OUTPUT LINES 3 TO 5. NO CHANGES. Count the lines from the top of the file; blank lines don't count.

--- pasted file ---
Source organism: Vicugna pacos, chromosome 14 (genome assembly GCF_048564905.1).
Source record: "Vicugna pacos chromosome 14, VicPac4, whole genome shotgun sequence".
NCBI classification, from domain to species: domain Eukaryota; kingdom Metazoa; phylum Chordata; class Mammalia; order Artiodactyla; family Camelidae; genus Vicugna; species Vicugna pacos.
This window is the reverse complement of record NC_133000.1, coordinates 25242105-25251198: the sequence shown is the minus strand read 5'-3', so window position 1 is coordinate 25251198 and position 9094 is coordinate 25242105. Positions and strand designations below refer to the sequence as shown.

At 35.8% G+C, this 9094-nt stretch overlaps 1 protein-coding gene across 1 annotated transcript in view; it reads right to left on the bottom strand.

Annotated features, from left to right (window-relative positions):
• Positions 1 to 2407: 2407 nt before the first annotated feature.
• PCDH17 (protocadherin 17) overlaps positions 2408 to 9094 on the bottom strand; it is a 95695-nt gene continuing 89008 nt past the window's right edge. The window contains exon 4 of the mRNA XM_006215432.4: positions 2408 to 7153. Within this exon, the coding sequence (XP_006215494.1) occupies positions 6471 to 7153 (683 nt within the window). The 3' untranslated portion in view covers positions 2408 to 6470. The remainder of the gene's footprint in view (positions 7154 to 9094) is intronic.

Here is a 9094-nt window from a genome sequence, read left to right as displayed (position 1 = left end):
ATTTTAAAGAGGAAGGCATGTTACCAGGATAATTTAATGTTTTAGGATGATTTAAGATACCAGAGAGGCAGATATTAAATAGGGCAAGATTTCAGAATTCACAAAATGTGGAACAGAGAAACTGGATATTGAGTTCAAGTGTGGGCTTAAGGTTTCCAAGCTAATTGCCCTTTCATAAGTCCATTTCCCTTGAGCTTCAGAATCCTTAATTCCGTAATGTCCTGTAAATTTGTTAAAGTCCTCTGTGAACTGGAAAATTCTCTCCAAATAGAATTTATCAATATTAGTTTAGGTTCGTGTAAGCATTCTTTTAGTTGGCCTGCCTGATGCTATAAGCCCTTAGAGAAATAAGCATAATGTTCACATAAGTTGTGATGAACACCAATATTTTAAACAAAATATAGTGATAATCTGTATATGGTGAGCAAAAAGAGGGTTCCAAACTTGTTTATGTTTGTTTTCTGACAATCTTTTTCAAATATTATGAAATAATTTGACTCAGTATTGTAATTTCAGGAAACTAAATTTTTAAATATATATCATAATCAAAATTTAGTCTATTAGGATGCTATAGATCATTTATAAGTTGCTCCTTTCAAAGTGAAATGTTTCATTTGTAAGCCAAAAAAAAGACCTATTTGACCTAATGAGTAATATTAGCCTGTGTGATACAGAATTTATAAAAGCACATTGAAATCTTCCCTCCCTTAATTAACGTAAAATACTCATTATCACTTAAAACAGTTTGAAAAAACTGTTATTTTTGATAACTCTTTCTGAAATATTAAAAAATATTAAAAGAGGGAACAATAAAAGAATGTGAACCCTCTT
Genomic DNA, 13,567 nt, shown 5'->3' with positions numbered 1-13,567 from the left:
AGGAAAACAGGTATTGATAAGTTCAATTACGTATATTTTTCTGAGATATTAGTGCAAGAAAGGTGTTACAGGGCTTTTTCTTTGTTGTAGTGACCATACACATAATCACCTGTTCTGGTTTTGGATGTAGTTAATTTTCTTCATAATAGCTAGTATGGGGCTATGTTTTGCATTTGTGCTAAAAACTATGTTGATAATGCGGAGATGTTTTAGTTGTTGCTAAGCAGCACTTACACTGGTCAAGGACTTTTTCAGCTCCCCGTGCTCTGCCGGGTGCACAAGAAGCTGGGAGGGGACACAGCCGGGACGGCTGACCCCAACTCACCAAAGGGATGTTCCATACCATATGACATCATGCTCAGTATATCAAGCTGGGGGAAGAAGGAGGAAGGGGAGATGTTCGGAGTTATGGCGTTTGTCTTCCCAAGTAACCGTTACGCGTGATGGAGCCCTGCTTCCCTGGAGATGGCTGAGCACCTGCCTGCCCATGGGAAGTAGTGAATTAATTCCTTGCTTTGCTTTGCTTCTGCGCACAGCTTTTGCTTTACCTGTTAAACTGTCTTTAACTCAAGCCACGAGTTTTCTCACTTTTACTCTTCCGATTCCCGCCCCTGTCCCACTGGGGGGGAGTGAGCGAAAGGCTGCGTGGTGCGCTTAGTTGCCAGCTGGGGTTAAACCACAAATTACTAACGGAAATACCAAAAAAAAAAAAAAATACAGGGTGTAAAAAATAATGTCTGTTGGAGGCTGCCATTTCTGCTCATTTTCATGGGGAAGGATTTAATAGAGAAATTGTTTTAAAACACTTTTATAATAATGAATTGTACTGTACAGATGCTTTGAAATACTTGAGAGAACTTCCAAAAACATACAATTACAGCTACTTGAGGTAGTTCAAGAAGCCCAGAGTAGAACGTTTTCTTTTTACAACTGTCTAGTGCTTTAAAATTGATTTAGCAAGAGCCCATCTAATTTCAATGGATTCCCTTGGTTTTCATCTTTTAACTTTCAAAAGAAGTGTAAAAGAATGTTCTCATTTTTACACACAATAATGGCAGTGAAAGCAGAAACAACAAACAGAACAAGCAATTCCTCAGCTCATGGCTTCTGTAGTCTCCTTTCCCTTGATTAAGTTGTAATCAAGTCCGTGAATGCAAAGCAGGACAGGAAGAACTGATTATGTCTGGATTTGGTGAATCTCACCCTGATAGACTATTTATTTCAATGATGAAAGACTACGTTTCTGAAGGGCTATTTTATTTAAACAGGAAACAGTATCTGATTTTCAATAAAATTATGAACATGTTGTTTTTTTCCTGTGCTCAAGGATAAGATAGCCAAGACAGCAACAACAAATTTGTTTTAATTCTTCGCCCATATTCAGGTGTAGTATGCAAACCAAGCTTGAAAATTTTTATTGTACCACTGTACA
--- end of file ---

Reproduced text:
NCBI classification, from domain to species: domain Eukaryota; kingdom Metazoa; phylum Chordata; class Mammalia; order Artiodactyla; family Camelidae; genus Vicugna; species Vicugna pacos.
This window is the reverse complement of record NC_133000.1, coordinates 25242105-25251198: the sequence shown is the minus strand read 5'-3', so window position 1 is coordinate 25251198 and position 9094 is coordinate 25242105. Positions and strand designations below refer to the sequence as shown.

At 35.8% G+C, this 9094-nt stretch overlaps 1 protein-coding gene across 1 annotated transcript in view; it reads right to left on the bottom strand.